The Royal Designer Behind Kate & Diana's Winning Diplomatic Wardrobes
The Duchess of Cambridge’s style nod to her hosts in Pakistan takes its cues - and its designer - from Diana, Princess of Wales, says Bethan Holt
When the Duke and Duchess of Cambridge landed in Islamabad on Monday evening, there were some concerns that it might be tricky to get a great picture of them stepping off the plane in the dark. But little did we know that the Duchess had turned to the designer who has become the master of attention to detail.
And so it was that Kate pulled off a wow moment in a tunic and trousers combination that showcased the best of British couture skills and encompassed nods to Pakistan’s traditional dress, while standing out on the tarmac thanks to its vibrant ombré turquoise colouring.
The Duchess’s arrival outfit is the epitome of everything Catherine Walker and Co do best. Since its inception in 1977, the atelier has offered a discreet service that brings the tricks of Savile Row tailoring to womenswear and makes clients feel beautiful and perfectly appropriate for the occasion, over and above catering to the whims of fashion.
It’s little wonder that the Duchess chose Catherine Walker again yesterday, teaming a green tunic coat with trousers by Pakistan designer Maheen Khan and a dupatta scarf by another Pakistan label, Satrangi.
While it may be Catherine Walker’s name over the door, it is her widower, Said Cyrus, who has run the label since her death in 2010. But the business initially came about as a result of his gentle encouragement to Walker, whom he met shortly after her first husband died.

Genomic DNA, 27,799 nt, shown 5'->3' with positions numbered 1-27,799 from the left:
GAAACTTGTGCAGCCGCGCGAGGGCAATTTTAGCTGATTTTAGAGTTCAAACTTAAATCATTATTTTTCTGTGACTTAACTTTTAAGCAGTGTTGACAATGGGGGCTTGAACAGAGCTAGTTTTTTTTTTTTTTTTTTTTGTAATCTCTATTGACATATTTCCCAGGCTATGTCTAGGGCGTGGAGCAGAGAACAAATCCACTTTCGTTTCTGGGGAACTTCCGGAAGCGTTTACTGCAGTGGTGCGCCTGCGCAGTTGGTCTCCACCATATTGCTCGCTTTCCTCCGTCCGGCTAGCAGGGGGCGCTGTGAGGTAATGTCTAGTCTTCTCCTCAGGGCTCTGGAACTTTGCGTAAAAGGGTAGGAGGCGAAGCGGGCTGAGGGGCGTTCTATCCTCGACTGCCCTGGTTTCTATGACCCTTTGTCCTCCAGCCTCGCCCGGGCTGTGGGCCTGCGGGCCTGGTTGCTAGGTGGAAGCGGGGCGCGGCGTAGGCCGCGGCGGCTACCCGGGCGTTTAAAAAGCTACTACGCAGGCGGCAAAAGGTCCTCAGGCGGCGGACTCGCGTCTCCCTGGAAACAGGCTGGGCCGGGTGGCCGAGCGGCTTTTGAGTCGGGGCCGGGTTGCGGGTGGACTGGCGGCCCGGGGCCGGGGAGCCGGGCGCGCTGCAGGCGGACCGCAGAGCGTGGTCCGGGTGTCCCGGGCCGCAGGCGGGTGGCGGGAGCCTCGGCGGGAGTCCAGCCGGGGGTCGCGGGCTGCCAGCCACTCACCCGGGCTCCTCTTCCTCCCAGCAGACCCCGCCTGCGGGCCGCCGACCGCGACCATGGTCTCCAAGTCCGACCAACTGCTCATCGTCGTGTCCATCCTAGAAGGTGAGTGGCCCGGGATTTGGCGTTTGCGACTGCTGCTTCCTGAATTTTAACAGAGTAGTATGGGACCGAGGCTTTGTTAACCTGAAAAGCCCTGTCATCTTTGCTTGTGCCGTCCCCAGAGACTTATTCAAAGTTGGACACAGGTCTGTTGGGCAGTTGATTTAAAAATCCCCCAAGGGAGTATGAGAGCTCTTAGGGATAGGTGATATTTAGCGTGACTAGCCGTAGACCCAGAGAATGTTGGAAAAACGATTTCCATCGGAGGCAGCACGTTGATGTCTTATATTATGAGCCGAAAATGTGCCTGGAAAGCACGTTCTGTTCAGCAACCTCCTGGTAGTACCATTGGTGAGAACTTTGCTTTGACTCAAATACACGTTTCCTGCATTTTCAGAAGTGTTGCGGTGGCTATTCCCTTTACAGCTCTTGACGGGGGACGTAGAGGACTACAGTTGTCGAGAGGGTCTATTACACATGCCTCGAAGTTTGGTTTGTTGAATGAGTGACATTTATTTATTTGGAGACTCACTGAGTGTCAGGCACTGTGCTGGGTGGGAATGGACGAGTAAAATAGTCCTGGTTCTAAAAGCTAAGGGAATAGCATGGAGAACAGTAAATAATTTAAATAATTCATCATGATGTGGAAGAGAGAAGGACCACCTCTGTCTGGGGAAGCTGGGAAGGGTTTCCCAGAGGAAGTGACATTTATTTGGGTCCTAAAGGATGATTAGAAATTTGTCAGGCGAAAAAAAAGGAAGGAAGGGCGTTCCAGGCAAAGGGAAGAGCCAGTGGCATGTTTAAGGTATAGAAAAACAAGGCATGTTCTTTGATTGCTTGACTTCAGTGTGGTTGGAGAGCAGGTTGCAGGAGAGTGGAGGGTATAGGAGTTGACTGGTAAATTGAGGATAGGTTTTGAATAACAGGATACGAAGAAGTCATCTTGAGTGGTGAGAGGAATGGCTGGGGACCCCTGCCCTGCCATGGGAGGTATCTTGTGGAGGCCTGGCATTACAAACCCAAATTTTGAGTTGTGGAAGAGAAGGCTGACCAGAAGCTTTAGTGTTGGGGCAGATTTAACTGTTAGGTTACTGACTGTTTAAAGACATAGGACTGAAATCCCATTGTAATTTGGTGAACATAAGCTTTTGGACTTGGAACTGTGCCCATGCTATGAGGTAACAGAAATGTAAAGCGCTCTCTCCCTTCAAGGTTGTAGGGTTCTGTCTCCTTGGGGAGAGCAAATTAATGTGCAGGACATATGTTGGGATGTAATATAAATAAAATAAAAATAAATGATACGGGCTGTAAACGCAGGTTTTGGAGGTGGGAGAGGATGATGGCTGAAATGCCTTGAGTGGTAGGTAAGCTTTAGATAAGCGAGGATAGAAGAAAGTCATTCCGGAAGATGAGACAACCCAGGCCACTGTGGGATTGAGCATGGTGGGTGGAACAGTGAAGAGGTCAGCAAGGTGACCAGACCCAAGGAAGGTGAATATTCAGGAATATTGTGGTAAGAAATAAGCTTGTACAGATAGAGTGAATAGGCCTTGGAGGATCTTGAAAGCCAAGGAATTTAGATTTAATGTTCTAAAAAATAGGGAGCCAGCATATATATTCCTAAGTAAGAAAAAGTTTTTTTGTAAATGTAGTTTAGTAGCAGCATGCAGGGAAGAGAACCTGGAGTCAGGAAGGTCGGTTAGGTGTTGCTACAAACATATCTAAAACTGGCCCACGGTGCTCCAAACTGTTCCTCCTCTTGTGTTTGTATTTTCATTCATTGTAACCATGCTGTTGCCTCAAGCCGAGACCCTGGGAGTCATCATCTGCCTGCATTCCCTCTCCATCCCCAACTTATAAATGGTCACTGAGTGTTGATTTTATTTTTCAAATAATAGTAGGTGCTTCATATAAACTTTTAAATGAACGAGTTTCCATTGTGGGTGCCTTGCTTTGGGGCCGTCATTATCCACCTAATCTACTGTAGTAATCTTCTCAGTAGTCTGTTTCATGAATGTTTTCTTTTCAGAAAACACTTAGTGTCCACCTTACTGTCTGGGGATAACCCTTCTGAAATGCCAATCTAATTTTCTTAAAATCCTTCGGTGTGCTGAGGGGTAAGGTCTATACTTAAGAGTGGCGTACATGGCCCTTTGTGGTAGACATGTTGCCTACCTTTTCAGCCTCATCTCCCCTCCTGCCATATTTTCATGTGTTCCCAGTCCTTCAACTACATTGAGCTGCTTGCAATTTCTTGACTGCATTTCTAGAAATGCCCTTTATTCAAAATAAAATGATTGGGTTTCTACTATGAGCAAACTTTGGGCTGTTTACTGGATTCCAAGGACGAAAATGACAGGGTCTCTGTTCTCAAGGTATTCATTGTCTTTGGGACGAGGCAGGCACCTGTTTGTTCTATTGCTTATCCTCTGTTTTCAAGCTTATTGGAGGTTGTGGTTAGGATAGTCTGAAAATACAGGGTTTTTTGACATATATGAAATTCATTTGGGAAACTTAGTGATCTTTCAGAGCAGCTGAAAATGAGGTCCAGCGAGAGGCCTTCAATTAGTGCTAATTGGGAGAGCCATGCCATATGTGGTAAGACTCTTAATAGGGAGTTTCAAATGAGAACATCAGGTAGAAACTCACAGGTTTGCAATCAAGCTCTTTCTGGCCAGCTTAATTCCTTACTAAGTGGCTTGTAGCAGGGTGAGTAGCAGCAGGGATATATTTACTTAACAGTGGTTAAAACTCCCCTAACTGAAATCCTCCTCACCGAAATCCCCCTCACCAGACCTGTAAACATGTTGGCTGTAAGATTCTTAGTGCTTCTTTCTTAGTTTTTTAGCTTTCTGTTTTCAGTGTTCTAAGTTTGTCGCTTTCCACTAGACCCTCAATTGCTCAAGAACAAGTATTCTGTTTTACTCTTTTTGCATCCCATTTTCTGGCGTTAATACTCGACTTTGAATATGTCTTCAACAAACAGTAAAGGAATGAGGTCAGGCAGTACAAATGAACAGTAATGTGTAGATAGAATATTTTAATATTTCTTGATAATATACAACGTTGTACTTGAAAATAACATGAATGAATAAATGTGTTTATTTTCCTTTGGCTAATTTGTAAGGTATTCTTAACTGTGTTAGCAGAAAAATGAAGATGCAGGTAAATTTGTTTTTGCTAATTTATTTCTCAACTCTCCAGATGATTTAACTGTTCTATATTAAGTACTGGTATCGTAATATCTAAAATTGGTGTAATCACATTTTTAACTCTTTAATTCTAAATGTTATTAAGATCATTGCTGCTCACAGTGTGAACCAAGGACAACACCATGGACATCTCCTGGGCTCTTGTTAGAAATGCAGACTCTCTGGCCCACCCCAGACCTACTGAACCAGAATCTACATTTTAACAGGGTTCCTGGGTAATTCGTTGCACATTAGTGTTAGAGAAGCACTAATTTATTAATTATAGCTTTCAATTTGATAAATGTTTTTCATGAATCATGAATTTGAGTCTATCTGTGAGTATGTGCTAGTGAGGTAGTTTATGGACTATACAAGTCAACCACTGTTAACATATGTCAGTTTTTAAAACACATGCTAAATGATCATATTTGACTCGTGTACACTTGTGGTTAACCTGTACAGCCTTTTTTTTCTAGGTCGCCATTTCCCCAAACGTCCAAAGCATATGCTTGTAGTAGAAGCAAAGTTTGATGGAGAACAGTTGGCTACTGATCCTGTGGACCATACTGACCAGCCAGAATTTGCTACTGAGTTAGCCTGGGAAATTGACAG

“When I met her, she was not in very good shape,” he tells me in his studio on the top floor of the Chelsea atelier, where he is showing me a project worked on with the Royal School of Needlework.
“I said, ‘You need to do something commercial to ground you. You won’t feel sorry for yourself because you’ll be too busy.’ She said, ‘Well, I can cook and I can sew.’ We started it as a therapy.”
After running up a line of children’s clothes, which she sold out of a box on the King’s Road, Walker and Cyrus, then a lecturer in design at Chelsea School of Art, soon found a niche offering a personal service to select clients. The most famous was Diana, Princess of Wales, who first wore Walker’s designs when she was expecting Prince William.
They soon forged a special relationship that saw Walker create some of the Princess’s most memorable looks, achieving a striking balance of glamour and diplomacy in creations that looked impeccable from every angle.
Walker designed the beautiful pale pink gown that Diana wore in Pakistan in 1991, with the same shawl allusion to the dupatta that was included in Kate’s arrival look. Another such design was a white gown embroidered with falcons worn by Diana in Saudi Arabia. “I remember that discussion with Catherine... we were trying to find some symbolism,” says Cyrus.
He is completely discreet when it comes to his relationship with both Diana and Kate. “When our clients visit us, they do so in the knowledge that any conversations we have will be private between us and them,” he explains. “But there’s an awful lot you can get from Getty images,” he adds, referring to the thousands of pictures showing Diana and Kate wearing Catherine Walker designs.
Cyrus tells me that once, when he was in search of a tailor, he rang up six possible people and asked them all who their clients were. Only one refused to divulge, and he got the commission.